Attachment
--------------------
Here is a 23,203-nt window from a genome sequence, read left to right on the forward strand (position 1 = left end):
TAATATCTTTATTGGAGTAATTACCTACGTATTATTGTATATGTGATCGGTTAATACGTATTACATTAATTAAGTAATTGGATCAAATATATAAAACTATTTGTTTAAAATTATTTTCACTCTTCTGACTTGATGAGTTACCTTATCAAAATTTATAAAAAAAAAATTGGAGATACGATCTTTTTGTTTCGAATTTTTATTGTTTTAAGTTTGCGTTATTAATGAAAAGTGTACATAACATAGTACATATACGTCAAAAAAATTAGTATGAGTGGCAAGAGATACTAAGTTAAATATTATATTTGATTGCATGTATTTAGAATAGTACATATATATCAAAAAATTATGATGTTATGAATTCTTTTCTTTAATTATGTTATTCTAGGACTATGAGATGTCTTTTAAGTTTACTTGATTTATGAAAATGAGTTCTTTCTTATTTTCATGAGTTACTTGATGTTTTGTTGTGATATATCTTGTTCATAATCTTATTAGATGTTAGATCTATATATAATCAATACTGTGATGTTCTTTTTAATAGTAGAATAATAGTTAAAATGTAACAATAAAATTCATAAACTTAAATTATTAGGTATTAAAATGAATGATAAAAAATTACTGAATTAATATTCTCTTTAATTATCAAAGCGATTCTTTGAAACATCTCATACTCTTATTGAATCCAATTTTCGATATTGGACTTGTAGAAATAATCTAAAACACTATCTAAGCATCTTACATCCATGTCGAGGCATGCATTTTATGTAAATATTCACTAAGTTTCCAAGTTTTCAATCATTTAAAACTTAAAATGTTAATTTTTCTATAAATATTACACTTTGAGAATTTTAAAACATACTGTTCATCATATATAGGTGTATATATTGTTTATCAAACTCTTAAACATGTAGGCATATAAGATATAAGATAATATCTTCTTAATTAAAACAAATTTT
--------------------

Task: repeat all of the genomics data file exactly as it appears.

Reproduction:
Here is a 23,203-nt window from a genome sequence, read left to right on the forward strand (position 1 = left end):
TAATATCTTTATTGGAGTAATTACCTACGTATTATTGTATATGTGATCGGTTAATACGTATTACATTAATTAAGTAATTGGATCAAATATATAAAACTATTTGTTTAAAATTATTTTCACTCTTCTGACTTGATGAGTTACCTTATCAAAATTTATAAAAAAAAAATTGGAGATACGATCTTTTTGTTTCGAATTTTTATTGTTTTAAGTTTGCGTTATTAATGAAAAGTGTACATAACATAGTACATATACGTCAAAAAAATTAGTATGAGTGGCAAGAGATACTAAGTTAAATATTATATTTGATTGCATGTATTTAGAATAGTACATATATATCAAAAAATTATGATGTTATGAATTCTTTTCTTTAATTATGTTATTCTAGGACTATGAGATGTCTTTTAAGTTTACTTGATTTATGAAAATGAGTTCTTTCTTATTTTCATGAGTTACTTGATGTTTTGTTGTGATATATCTTGTTCATAATCTTATTAGATGTTAGATCTATATATAATCAATACTGTGATGTTCTTTTTAATAGTAGAATAATAGTTAAAATGTAACAATAAAATTCATAAACTTAAATTATTAGGTATTAAAATGAATGATAAAAAATTACTGAATTAATATTCTCTTTAATTATCAAAGCGATTCTTTGAAACATCTCATACTCTTATTGAATCCAATTTTCGATATTGGACTTGTAGAAATAATCTAAAACACTATCTAAGCATCTTACATCCATGTCGAGGCATGCATTTTATGTAAATATTCACTAAGTTTCCAAGTTTTCAATCATTTAAAACTTAAAATGTTAATTTTTCTATAAATATTACACTTTGAGAATTTTAAAACATACTGTTCATCATATATAGGTGTATATATTGTTTATCAAACTCTTAAACATGTAGGCATATAAGATATAAGATAATATCTTCTTAATTAAAACAAATTTT